Michigan increased speed limits for trucks

Source: www.media.clickondetroit.com

Michigan has increased speed limits on stretches of highways for trucks

The Michigan Department of Transportation (MDOT) announced that the speed limit on rural highways throughout Michigan will be lifted to 75 mph. 600 miles of interstate highways will increase from 65 to 75 mph speed limit and 900 miles of non-interstate highway will increase from 55 to 65 mph.

The higher limits are required under a set of bills sign into law by Michigan Gov. Rick Snyder. One condition to the bill was only to go into effect if safety studies conducted by MDOT and the Michigan State police show that 85% of drivers traveled at the proposed speed limits at that time.

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So, after the conducted study, MDOT, along with the Michigan State Police increased the speed limits for trucks on non-freeway state highways to 55mph and 65 mph on interstate highways.

The increased limit is for cars as well, so the split limit for cars and trucks will remain. Cars will have a 65-mph limit on state highways and 75 mph limit on interstates.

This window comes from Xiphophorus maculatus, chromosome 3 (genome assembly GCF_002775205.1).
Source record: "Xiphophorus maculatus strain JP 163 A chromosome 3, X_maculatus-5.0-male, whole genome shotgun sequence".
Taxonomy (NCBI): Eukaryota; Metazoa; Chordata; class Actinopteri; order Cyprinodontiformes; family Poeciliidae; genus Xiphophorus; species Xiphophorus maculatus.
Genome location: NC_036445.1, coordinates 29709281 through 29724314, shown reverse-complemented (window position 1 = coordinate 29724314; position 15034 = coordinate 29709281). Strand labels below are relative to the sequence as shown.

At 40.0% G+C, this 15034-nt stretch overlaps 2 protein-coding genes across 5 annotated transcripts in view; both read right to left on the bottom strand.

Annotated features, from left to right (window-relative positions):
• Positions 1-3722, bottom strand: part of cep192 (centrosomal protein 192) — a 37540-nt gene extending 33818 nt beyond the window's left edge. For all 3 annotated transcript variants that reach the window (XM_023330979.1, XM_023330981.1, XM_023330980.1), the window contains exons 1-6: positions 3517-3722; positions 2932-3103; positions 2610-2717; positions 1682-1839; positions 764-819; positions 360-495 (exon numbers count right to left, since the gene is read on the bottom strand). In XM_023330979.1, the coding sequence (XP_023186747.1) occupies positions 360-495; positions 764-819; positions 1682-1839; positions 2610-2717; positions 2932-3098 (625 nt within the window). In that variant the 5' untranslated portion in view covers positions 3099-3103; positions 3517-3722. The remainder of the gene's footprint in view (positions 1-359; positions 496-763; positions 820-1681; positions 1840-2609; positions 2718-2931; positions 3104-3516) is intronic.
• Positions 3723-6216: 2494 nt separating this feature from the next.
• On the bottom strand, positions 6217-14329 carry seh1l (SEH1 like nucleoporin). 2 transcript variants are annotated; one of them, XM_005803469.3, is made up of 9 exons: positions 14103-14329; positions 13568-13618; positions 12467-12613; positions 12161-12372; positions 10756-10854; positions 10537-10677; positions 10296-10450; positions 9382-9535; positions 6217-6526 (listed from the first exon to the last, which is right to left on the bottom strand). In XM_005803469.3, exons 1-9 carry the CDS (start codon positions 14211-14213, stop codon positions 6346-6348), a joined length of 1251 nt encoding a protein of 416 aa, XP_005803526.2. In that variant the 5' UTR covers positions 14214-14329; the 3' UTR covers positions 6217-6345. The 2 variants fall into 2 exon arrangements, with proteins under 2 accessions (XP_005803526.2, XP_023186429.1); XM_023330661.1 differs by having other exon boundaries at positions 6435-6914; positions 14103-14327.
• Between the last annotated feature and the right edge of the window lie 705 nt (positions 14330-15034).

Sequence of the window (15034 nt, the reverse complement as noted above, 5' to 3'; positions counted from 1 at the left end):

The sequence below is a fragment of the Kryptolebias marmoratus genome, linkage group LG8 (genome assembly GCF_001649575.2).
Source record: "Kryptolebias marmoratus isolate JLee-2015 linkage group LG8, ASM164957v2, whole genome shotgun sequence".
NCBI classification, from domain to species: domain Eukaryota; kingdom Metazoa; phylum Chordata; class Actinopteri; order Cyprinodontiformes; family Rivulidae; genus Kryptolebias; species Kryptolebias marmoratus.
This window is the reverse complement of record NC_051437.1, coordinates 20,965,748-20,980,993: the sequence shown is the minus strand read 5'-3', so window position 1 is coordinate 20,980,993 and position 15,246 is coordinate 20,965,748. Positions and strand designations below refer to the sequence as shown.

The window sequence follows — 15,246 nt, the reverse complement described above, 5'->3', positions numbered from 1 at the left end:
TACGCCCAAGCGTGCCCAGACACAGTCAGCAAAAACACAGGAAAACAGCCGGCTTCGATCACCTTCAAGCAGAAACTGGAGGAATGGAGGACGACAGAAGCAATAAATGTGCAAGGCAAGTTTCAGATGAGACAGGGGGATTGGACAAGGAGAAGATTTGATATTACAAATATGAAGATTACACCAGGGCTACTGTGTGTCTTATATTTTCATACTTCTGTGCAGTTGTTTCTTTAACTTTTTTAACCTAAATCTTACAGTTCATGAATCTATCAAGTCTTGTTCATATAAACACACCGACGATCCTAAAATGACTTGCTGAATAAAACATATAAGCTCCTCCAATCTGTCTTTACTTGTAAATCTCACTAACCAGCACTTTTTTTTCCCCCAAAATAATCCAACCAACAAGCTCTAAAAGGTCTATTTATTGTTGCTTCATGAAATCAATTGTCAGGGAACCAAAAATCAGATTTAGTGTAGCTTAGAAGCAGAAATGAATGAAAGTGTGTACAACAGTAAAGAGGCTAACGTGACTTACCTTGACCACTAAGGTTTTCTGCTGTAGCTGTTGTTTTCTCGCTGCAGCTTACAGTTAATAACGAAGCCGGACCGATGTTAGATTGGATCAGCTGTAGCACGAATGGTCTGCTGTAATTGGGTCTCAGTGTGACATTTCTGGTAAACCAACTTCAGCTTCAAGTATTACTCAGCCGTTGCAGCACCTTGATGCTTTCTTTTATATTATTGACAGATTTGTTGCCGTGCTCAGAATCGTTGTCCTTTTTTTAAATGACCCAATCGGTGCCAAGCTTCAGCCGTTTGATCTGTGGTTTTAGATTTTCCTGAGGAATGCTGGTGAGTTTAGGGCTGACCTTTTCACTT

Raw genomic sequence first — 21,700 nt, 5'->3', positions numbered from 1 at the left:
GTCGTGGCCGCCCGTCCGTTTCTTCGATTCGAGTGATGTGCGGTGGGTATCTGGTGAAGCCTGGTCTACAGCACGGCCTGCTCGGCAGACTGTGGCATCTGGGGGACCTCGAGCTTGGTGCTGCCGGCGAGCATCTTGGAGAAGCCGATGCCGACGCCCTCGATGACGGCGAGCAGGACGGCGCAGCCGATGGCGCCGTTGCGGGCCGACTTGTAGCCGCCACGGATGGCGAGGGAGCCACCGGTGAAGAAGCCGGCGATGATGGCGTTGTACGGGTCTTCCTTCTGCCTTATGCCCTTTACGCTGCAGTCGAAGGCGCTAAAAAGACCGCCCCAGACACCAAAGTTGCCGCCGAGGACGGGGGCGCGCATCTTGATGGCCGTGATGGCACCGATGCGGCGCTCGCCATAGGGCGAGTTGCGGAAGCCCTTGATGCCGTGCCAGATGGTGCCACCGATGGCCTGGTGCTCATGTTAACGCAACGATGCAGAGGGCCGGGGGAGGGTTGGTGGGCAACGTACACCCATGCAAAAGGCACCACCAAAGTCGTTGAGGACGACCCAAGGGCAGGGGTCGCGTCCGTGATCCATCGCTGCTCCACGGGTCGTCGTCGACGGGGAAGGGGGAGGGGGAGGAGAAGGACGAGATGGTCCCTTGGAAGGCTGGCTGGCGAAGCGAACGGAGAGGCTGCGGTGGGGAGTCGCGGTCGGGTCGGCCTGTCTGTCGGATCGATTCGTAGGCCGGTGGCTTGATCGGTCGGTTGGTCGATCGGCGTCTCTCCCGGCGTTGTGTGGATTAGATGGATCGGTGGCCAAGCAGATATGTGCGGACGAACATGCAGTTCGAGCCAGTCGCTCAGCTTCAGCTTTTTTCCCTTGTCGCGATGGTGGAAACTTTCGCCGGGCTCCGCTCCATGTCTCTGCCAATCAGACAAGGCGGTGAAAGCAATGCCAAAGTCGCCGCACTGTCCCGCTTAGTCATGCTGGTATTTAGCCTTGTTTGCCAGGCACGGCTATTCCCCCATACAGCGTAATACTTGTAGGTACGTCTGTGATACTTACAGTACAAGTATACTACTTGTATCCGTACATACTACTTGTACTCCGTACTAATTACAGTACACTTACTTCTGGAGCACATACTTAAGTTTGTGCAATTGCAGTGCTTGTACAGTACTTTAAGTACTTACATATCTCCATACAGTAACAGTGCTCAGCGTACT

With these changes, Michigan now has higher speed limits than any other Great Lakes state. MDOT says that the new speed limits are required to be in place by January 5, 2018.

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“The corridors identified by MDOT and MSP were selected not only because studies indicated most drivers were already driving at those increased speeds, but also because their design and safety features were best suited to these speed limits,” said State Transportation Director Kirk T. Steudle.

“We reviewed design speeds, crash patterns, number of access points, traffic volumes and continuity of these corridors, and chose them to minimize necessary improvements for higher speed limits.”

The first freeways to see 75 mph limits will be Interstate 75 between Bay City and Sault Ste. Marie. Stretches of U.S. 127 between the Lansing and Grayling areas and U.S. 131 between the Grand Rapids and Cadillac areas will see the increase limits by mid-May.

However, a number of safety groups, such as Insurance Institute of Highway Safety and AAA Michigan, oppose the higher speed limits. They say that it will lead to higher crash rates on the roads.

Source: www.mediad.publicbroadcasting.net